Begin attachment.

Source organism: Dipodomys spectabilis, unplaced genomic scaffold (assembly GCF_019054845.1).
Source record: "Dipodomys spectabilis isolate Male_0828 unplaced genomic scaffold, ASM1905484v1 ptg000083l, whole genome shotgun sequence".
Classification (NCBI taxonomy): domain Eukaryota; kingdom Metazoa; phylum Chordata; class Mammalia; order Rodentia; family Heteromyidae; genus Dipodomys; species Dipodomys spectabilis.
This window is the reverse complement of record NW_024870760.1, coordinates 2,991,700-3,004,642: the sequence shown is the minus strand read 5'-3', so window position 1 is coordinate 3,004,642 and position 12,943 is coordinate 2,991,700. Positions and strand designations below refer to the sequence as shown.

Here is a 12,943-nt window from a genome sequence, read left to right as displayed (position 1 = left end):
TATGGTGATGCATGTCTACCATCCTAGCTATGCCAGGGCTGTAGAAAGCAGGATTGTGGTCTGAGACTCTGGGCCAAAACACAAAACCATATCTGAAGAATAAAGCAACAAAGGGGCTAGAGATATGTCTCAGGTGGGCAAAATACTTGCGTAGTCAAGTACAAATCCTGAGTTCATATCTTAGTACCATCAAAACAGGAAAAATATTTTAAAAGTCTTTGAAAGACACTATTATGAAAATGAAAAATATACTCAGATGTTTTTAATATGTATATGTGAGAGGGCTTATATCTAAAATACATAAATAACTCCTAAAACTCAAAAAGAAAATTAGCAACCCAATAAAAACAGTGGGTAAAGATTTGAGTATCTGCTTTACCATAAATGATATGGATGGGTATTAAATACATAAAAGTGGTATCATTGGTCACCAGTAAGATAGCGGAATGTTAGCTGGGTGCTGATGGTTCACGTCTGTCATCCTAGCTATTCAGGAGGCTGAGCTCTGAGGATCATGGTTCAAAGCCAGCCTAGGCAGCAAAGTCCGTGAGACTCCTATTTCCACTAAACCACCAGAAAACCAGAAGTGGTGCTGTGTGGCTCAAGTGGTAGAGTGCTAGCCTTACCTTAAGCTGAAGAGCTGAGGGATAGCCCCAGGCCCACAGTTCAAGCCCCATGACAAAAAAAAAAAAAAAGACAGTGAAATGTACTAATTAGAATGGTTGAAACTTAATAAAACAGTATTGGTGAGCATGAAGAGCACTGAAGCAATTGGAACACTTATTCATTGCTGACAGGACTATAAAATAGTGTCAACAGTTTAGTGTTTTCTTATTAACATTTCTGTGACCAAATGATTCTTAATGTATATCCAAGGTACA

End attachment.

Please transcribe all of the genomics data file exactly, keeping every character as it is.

Source organism: Dipodomys spectabilis, unplaced genomic scaffold (assembly GCF_019054845.1).
Source record: "Dipodomys spectabilis isolate Male_0828 unplaced genomic scaffold, ASM1905484v1 ptg000083l, whole genome shotgun sequence".
Classification (NCBI taxonomy): domain Eukaryota; kingdom Metazoa; phylum Chordata; class Mammalia; order Rodentia; family Heteromyidae; genus Dipodomys; species Dipodomys spectabilis.
This window is the reverse complement of record NW_024870760.1, coordinates 2,991,700-3,004,642: the sequence shown is the minus strand read 5'-3', so window position 1 is coordinate 3,004,642 and position 12,943 is coordinate 2,991,700. Positions and strand designations below refer to the sequence as shown.

Here is a 12,943-nt window from a genome sequence, read left to right as displayed (position 1 = left end):
TATGGTGATGCATGTCTACCATCCTAGCTATGCCAGGGCTGTAGAAAGCAGGATTGTGGTCTGAGACTCTGGGCCAAAACACAAAACCATATCTGAAGAATAAAGCAACAAAGGGGCTAGAGATATGTCTCAGGTGGGCAAAATACTTGCGTAGTCAAGTACAAATCCTGAGTTCATATCTTAGTACCATCAAAACAGGAAAAATATTTTAAAAGTCTTTGAAAGACACTATTATGAAAATGAAAAATATACTCAGATGTTTTTAATATGTATATGTGAGAGGGCTTATATCTAAAATACATAAATAACTCCTAAAACTCAAAAAGAAAATTAGCAACCCAATAAAAACAGTGGGTAAAGATTTGAGTATCTGCTTTACCATAAATGATATGGATGGGTATTAAATACATAAAAGTGGTATCATTGGTCACCAGTAAGATAGCGGAATGTTAGCTGGGTGCTGATGGTTCACGTCTGTCATCCTAGCTATTCAGGAGGCTGAGCTCTGAGGATCATGGTTCAAAGCCAGCCTAGGCAGCAAAGTCCGTGAGACTCCTATTTCCACTAAACCACCAGAAAACCAGAAGTGGTGCTGTGTGGCTCAAGTGGTAGAGTGCTAGCCTTACCTTAAGCTGAAGAGCTGAGGGATAGCCCCAGGCCCACAGTTCAAGCCCCATGACAAAAAAAAAAAAAAAGACAGTGAAATGTACTAATTAGAATGGTTGAAACTTAATAAAACAGTATTGGTGAGCATGAAGAGCACTGAAGCAATTGGAACACTTATTCATTGCTGACAGGACTATAAAATAGTGTCAACAGTTTAGTGTTTTCTTATTAACATTTCTGTGACCAAATGATTCTTAATGTATATCCAAGGTACA